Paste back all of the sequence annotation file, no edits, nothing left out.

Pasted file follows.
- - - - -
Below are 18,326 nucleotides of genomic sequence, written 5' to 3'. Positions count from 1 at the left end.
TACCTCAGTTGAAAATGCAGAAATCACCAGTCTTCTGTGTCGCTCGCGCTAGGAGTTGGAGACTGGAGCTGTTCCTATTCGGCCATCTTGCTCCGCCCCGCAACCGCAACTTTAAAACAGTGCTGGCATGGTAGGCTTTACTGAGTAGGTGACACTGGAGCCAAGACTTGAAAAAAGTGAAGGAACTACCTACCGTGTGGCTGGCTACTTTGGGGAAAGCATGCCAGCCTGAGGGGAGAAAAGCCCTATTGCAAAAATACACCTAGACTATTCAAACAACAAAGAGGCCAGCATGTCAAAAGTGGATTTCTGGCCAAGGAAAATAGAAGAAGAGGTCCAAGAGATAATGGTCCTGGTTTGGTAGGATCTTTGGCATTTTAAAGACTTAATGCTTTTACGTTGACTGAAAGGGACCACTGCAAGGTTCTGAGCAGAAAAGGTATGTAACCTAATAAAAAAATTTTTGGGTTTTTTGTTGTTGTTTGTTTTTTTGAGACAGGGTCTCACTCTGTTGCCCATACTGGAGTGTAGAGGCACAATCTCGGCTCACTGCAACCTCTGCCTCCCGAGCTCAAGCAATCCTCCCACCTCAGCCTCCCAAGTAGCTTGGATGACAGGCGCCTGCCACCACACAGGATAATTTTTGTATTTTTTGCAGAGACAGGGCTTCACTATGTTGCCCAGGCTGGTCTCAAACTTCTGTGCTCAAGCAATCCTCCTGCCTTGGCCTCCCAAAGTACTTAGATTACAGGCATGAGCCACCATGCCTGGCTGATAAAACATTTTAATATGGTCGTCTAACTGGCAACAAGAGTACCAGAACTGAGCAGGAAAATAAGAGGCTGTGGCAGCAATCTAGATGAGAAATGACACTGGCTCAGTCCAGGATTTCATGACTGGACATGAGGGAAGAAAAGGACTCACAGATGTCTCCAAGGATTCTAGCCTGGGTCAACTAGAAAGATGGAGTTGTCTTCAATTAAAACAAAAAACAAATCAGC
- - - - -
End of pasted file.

Below are 18,326 nucleotides of genomic sequence, written 5' to 3'. Positions count from 1 at the left end.
TACCTCAGTTGAAAATGCAGAAATCACCAGTCTTCTGTGTCGCTCGCGCTAGGAGTTGGAGACTGGAGCTGTTCCTATTCGGCCATCTTGCTCCGCCCCGCAACCGCAACTTTAAAACAGTGCTGGCATGGTAGGCTTTACTGAGTAGGTGACACTGGAGCCAAGACTTGAAAAAAGTGAAGGAACTACCTACCGTGTGGCTGGCTACTTTGGGGAAAGCATGCCAGCCTGAGGGGAGAAAAGCCCTATTGCAAAAATACACCTAGACTATTCAAACAACAAAGAGGCCAGCATGTCAAAAGTGGATTTCTGGCCAAGGAAAATAGAAGAAGAGGTCCAAGAGATAATGGTCCTGGTTTGGTAGGATCTTTGGCATTTTAAAGACTTAATGCTTTTACGTTGACTGAAAGGGACCACTGCAAGGTTCTGAGCAGAAAAGGTATGTAACCTAATAAAAAAATTTTTGGGTTTTTTGTTGTTGTTTGTTTTTTTGAGACAGGGTCTCACTCTGTTGCCCATACTGGAGTGTAGAGGCACAATCTCGGCTCACTGCAACCTCTGCCTCCCGAGCTCAAGCAATCCTCCCACCTCAGCCTCCCAAGTAGCTTGGATGACAGGCGCCTGCCACCACACAGGATAATTTTTGTATTTTTTGCAGAGACAGGGCTTCACTATGTTGCCCAGGCTGGTCTCAAACTTCTGTGCTCAAGCAATCCTCCTGCCTTGGCCTCCCAAAGTACTTAGATTACAGGCATGAGCCACCATGCCTGGCTGATAAAACATTTTAATATGGTCGTCTAACTGGCAACAAGAGTACCAGAACTGAGCAGGAAAATAAGAGGCTGTGGCAGCAATCTAGATGAGAAATGACACTGGCTCAGTCCAGGATTTCATGACTGGACATGAGGGAAGAAAAGGACTCACAGATGTCTCCAAGGATTCTAGCCTGGGTCAACTAGAAAGATGGAGTTGTCTTCAATTAAAACAAAAAACAAATCAGC